Fraud Blocker

How to Deal With Debt in a California Divorce

Financial experts are divided on whether there’s any such thing as “good debt” for your credit score and financial future. However, experts and laypeople alike agree that some kinds of debt are worse than others. For many people, there’s one kind of debt that’s more painful to pay than any other: the one you didn’t take on voluntarily. 

Usually, you cannot be forced to pay for someone else’s debts without specifically agreeing to take responsibility for them. However, marriage and divorce can obligate you to cover some of your spouse’s debts, even if you weren’t aware they existed. 

There are strategies to avoid this responsibility, though. Let’s explore California’s laws regarding the division of debts in divorce and strategies for handling debt in your divorce to protect your independent financial future. 

Understanding Community Property Laws

California is a community property state, which means that any debt accumulated during the marriage is generally considered the responsibility of both parties. This includes credit card debts, mortgages, car loans, and even some personal loans. They are subject to the same 50/50 split as the division of assets, regardless of whose name is on the account. However, several forms of debt are not considered joint property, such as:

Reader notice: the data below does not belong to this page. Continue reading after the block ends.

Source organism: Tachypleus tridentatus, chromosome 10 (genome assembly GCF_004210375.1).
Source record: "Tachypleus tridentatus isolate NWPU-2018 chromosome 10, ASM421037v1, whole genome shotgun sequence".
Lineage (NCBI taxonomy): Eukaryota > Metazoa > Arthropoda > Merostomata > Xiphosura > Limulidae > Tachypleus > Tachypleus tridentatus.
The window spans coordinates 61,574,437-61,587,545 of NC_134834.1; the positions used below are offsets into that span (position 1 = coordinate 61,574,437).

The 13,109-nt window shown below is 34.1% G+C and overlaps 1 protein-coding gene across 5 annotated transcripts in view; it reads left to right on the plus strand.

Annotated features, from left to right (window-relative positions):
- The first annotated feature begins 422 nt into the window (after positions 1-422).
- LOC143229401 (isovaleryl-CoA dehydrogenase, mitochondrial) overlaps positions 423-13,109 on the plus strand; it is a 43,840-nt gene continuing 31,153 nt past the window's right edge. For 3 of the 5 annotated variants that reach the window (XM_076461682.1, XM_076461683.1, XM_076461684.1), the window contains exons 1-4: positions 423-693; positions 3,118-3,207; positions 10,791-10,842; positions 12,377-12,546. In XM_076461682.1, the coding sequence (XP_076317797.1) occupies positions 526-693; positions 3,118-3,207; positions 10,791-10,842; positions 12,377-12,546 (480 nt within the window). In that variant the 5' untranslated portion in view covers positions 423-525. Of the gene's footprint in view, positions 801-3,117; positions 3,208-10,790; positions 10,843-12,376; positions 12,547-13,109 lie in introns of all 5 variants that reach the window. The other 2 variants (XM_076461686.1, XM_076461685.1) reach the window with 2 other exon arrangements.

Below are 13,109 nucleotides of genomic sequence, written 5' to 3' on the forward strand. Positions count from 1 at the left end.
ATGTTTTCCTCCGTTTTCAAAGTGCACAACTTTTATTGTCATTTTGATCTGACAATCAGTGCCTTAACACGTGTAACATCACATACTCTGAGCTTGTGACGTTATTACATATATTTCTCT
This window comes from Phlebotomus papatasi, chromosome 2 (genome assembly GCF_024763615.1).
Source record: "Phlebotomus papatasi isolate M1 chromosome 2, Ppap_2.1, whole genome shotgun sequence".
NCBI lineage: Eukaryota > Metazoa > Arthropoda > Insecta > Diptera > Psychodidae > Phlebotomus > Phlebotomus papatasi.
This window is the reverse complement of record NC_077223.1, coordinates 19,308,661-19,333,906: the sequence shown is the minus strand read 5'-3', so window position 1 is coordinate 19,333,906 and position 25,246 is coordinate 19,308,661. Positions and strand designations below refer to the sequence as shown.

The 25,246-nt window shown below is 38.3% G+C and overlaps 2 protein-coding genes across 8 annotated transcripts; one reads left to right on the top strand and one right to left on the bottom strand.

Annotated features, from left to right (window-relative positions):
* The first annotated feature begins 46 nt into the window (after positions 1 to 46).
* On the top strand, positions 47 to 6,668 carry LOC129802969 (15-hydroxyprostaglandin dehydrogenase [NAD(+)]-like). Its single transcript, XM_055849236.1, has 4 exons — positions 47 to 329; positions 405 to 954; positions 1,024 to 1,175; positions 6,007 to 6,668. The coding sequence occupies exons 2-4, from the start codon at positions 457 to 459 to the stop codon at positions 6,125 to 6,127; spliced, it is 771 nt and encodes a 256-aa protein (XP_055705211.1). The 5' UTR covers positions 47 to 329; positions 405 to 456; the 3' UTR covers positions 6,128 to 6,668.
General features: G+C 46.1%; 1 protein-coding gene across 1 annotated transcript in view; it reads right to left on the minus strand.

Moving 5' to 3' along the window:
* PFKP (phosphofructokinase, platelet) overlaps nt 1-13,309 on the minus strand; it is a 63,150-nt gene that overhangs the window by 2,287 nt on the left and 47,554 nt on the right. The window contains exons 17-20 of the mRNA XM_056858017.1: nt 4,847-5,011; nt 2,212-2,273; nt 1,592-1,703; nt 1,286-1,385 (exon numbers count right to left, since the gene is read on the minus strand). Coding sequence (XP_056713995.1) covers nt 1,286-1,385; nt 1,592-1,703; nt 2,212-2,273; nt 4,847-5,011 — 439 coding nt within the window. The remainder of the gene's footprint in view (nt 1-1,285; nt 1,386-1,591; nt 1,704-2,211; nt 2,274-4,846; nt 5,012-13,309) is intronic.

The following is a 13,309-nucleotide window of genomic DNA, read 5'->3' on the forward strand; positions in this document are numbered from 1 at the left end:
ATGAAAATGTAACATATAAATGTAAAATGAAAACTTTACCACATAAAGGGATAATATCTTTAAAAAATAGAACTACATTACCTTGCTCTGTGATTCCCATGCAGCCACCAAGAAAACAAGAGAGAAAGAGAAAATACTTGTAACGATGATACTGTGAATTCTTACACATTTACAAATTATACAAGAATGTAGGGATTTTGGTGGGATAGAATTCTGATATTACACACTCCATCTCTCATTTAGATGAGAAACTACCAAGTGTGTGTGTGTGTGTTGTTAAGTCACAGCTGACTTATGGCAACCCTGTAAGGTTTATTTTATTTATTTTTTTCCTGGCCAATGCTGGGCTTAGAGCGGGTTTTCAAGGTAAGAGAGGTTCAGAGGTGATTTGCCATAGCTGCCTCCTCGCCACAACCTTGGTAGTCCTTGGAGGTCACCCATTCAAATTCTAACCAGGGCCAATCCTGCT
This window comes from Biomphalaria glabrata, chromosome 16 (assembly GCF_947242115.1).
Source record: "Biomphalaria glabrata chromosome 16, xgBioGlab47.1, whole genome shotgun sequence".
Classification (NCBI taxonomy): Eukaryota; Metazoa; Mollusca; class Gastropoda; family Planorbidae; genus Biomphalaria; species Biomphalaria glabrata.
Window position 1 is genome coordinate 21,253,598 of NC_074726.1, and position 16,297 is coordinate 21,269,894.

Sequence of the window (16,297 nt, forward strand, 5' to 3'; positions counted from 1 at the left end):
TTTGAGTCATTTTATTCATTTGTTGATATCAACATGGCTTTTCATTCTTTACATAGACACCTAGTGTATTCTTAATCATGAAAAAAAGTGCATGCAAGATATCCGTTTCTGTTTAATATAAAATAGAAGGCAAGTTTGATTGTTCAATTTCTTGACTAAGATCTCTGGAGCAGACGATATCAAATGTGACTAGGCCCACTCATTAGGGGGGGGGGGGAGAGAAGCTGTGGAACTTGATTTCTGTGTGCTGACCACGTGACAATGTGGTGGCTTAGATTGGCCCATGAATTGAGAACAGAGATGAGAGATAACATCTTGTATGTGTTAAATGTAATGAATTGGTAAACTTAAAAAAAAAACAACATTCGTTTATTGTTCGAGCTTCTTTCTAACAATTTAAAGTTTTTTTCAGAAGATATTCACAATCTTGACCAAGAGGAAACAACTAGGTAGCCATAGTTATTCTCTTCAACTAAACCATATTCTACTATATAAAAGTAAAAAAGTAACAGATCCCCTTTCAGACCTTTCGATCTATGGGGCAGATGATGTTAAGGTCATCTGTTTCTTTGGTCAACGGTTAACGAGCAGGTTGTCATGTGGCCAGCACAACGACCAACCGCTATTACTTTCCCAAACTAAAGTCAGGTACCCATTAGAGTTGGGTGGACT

• Those Incurred Before Marriage and After Separation: Debts that either spouse incurred before getting married or after getting separated are typically considered separate property. Each spouse is solely responsible for any debt they brought into the marriage or accrued after the official date of separation.
  • Those From Separate Property: If a loan was incurred to acquire, maintain, or improve separate property (property owned by only one spouse), it may be considered a separate debt.
  • Those Excluded by a Prenuptial or Postnuptial Agreement: Couples may agree, either before or after getting married, on how they will treat their debts in the event of a divorce. This can include agreements that certain obligations will remain the responsibility of one spouse.
  • Those Tied to Non-Marital Misconduct: In rare cases, if a loan was incurred due to the financial misconduct of one spouse (such as gambling losses or expenses from an extramarital affair that impacted marital finances), a court may rule that such debts are the separate responsibility of the spouse who incurred them.
  • Education Loans: Generally, student loans incurred during the marriage are considered the separate debt of the spouse who took them out, especially if the education benefits primarily that spouse.

While these are considered separate debts and not eligible for asset division, creditors may still pursue both spouses for bills incurred during the marriage, regardless of how a family court divides them in a divorce. If you’re preparing for a divorce, it’s important to work with legal and financial professionals to understand your rights and obligations and to ensure that the division is addressed effectively in your divorce proceedings.

5 Steps for Dealing With Debt in Divorce

There are plenty of techniques for handling bills, loans, mortgages, and other financial obligations in a California divorce. Let’s break down the process into five general steps: